Activated Factor Seven (aFVII) versus Aminocaproic Acid for Treatment of Traumatic Retro-Peritoneal Hematoma
Mohamed Gaber Ibrahim Mostafa Allam1, 2, *
Identifiers and Pagination:Year: 2020
First Page: 62
Last Page: 72
Publisher Id: TOATJ-14-62
Article History:Received Date: 03/01/2020
Revision Received Date: 16/04/2020
Acceptance Date: 15/05/2020
Electronic publication date: 14/09/2020
Collection year: 2020
open-access license: This is an open access article distributed under the terms of the Creative Commons Attribution 4.0 International Public License (CC-BY 4.0), a copy of which is available at: (https://creativecommons.org/licenses/by/4.0/legalcode). This license permits unrestricted use, distribution, and reproduction in any medium, provided the original author and source are credited.
Off-labelled use of activated Factor VII (aFVII) in severe traumatic bleeding has been used as an alternative to aminocaproic.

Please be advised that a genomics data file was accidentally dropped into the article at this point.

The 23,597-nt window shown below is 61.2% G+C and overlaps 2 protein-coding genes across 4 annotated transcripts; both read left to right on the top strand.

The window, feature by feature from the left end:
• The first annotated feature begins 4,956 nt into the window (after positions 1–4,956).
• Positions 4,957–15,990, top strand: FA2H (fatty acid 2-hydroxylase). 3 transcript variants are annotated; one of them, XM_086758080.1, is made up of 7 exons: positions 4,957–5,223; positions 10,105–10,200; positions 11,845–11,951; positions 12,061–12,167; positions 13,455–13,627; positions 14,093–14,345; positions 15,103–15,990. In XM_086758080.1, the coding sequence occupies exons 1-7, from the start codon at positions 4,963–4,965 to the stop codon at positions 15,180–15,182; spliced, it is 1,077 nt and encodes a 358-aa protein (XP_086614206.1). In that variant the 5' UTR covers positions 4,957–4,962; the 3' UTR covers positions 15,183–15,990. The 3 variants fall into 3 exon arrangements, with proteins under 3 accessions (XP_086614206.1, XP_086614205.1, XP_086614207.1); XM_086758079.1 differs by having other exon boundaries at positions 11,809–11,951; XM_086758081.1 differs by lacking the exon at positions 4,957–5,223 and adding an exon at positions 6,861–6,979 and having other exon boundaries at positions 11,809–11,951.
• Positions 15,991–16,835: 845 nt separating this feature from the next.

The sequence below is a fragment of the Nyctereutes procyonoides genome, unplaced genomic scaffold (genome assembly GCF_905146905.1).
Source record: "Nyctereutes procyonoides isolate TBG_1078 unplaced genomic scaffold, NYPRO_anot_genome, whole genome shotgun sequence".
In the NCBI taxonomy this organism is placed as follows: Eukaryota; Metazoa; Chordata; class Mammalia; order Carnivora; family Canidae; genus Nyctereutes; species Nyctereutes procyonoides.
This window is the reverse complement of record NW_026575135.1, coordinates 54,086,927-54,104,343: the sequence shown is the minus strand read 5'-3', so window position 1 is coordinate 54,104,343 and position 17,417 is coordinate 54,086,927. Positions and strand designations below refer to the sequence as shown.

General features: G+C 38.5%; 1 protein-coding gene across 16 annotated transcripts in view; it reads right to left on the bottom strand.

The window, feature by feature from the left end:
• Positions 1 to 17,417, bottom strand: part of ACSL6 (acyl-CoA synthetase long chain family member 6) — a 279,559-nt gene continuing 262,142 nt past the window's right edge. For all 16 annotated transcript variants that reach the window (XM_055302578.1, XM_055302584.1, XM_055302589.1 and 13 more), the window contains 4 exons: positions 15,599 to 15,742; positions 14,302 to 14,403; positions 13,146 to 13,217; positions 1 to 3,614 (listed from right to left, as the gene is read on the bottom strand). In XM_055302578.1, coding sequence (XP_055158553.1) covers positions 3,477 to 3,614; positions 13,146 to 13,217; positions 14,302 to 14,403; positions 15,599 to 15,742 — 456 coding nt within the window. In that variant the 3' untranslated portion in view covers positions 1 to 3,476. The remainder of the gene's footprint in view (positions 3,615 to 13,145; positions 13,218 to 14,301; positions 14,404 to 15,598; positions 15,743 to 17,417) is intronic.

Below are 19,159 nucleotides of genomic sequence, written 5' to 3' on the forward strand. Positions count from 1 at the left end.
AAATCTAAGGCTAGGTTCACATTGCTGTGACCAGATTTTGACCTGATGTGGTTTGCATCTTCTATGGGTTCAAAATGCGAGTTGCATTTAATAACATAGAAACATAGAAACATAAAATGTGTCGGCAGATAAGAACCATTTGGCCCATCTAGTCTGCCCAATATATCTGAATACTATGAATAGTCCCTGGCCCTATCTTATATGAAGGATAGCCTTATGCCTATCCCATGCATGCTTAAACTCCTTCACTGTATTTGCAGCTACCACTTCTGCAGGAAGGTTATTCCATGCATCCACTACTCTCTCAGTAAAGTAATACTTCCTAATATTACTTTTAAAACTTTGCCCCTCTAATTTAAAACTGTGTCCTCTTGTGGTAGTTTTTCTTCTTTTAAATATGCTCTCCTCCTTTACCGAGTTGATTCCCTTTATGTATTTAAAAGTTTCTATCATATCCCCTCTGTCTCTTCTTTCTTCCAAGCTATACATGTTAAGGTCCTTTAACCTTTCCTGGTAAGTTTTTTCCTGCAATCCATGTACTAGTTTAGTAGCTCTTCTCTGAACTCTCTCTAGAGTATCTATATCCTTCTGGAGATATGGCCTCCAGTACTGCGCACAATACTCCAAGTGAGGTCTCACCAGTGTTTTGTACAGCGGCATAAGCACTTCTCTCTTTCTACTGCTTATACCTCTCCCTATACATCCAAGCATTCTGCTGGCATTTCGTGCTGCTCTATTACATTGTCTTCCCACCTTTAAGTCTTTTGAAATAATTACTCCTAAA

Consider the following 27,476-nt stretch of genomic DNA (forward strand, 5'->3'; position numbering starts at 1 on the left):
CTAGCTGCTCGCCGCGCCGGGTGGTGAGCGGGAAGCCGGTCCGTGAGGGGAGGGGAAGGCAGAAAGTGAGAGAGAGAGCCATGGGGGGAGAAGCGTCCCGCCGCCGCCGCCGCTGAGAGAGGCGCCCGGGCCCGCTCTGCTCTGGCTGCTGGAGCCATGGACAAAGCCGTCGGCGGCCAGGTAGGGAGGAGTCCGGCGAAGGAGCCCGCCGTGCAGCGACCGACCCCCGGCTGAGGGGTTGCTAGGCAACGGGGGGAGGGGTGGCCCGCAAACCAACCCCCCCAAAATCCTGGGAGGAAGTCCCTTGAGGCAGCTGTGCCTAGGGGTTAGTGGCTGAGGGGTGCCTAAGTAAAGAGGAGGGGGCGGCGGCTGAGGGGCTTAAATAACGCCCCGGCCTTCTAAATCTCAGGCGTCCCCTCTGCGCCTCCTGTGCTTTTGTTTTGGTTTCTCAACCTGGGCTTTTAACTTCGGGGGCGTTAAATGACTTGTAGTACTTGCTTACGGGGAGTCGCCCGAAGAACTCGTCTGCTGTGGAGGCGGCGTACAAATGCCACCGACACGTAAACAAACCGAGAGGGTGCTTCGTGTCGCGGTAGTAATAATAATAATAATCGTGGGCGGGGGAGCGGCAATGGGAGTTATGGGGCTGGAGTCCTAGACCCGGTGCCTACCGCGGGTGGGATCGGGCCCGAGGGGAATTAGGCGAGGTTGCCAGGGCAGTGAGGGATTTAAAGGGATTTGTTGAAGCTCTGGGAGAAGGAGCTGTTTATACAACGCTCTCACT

Aim of Work:
The aim of this study is to compare the efficacy of aFVII with aminocaproic acid in the medical treatment of retroperitoneal bleeding, treatment of hypovolemic shock and preventing complications of massive blood transfusion.
Materials and Methods:
80 patients with traumatic retro-peritoneal hematoma were allocated into two groups of 40 patients each. Patients in Group A received aminocaproic acid, while patients of group B received aFVII.
The number of packed RBCs given to achieve the target Hb level and time to get to this target Hb level (>10 gm%) were recorded as indicators of control bleeding. Blood pressure, pulse, arterial blood gasses and urine output were recorded as indicators of successful treatment of hypovolemic shock. Hypoxic index, chest X-ray and coagulation profile were used as indicators for complications.
There was a significantly smaller number of packed RBCs given to patients of group B to achieve the target Hb level and this target Hb level was achieved in a shorter time. There was a significantly higher number of patients in group B compared to group A who had normal blood pressure, pulse and urine output, pH and bicarbonate concentration. There was a significantly smaller number of patients who developed DIC and TRALI in group B compared to group A.
aFVII was more effective than aminocaproic acid and needed a shorter time to stop retroperitoneal bleeding, treat hypovolemic shock, restore adequate tissue perfusion and protect patients from complications of massive blood transfusion.